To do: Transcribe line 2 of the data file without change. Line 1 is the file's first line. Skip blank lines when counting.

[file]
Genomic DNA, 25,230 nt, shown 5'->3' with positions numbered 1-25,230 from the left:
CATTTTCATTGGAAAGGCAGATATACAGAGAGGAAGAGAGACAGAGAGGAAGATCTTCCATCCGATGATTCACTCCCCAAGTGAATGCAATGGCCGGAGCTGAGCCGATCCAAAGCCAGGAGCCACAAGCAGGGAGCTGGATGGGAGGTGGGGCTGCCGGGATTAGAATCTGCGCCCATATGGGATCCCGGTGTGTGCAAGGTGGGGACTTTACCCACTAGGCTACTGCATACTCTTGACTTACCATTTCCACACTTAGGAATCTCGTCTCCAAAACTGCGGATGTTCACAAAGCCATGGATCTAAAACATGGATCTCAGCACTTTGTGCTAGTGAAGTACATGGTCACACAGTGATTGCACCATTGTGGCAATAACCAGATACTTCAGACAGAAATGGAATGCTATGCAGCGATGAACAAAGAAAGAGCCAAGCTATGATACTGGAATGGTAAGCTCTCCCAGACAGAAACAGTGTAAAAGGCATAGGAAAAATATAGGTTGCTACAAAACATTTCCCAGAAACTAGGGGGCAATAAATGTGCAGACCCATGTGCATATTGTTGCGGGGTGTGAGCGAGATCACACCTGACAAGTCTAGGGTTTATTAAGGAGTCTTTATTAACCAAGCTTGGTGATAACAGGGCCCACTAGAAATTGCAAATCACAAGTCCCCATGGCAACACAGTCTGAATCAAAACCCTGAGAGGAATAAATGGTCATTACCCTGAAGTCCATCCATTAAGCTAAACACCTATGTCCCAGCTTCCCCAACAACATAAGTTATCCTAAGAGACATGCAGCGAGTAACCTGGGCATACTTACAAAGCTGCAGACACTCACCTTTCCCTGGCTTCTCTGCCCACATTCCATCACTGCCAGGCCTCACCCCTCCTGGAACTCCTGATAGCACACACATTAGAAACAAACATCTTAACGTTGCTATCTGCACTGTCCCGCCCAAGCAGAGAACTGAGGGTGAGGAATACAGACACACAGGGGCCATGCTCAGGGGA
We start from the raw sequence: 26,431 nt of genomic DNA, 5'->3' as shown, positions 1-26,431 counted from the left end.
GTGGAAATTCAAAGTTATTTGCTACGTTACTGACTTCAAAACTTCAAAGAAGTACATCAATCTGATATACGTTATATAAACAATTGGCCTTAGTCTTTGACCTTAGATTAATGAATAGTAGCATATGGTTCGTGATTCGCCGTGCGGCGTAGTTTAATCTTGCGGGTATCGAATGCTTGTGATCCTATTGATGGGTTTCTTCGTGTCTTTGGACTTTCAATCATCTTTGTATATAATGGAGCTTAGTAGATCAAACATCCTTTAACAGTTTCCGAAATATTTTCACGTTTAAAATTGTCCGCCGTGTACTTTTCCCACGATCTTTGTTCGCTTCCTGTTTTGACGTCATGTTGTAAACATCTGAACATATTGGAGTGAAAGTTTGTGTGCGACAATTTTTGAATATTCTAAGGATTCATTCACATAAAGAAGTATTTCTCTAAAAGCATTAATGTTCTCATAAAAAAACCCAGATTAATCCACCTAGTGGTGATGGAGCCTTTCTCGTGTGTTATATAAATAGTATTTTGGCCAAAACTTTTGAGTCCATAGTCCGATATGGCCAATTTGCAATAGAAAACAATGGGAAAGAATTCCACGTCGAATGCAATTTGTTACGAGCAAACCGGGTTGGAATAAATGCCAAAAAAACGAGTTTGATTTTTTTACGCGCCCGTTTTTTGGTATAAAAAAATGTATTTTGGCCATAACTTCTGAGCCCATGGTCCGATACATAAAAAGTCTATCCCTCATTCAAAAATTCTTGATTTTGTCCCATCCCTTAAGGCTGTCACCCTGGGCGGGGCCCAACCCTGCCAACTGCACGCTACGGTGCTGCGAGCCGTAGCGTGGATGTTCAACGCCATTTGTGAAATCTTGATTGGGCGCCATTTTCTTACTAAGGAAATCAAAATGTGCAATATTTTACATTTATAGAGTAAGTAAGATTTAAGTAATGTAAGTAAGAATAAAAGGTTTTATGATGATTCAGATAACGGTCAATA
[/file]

CATTTTCATTGGAAAGGCAGATATACAGAGAGGAAGAGAGACAGAGAGGAAGATCTTCCATCCGATGATTCACTCCCCAAGTGAATGCAATGGCCGGAGCTGAGCCGATCCAAAGCCAGGAGCCACAAGCAGGGAGCTGGATGGGAGGTGGGGCTGCCGGGATTAGAATCTGCGCCCATATGGGATCCCGGTGTGTGCAAGGTGGGGACTTTACCCACTAGGCTACTGCATACTCTTGACTTACCATTTCCACACTTAGGAATCTCGTCTCCAAAACTGCGGATGTTCACAAAGCCATGGATCTAAAACATGGATCTCAGCACTTTGTGCTAGTGAAGTACATGGTCACACAGTGATTGCACCATTGTGGCAATAACCAGATACTTCAGACAGAAATGGAATGCTATGCAGCGATGAACAAAGAAAGAGCCAAGCTATGATACTGGAATGGTAAGCTCTCCCAGACAGAAACAGTGTAAAAGGCATAGGAAAAATATAGGTTGCTACAAAACATTTCCCAGAAACTAGGGGGCAATAAATGTGCAGACCCATGTGCATATTGTTGCGGGGTGTGAGCGAGATCACACCTGACAAGTCTAGGGTTTATTAAGGAGTCTTTATTAACCAAGCTTGGTGATAACAGGGCCCACTAGAAATTGCAAATCACAAGTCCCCATGGCAACACAGTCTGAATCAAAACCCTGAGAGGAATAAATGGTCATTACCCTGAAGTCCATCCATTAAGCTAAACACCTATGTCCCAGCTTCCCCAACAACATAAGTTATCCTAAGAGACATGCAGCGAGTAACCTGGGCATACTTACAAAGCTGCAGACACTCACCTTTCCCTGGCTTCTCTGCCCACATTCCATCACTGCCAGGCCTCACCCCTCCTGGAACTCCTGATAGCACACACATTAGAAACAAACATCTTAACGTTGCTATCTGCACTGTCCCGCCCAAGCAGAGAACTGAGGGTGAGGAATACAGACACACAGGGGCCATGCTCAGGGGA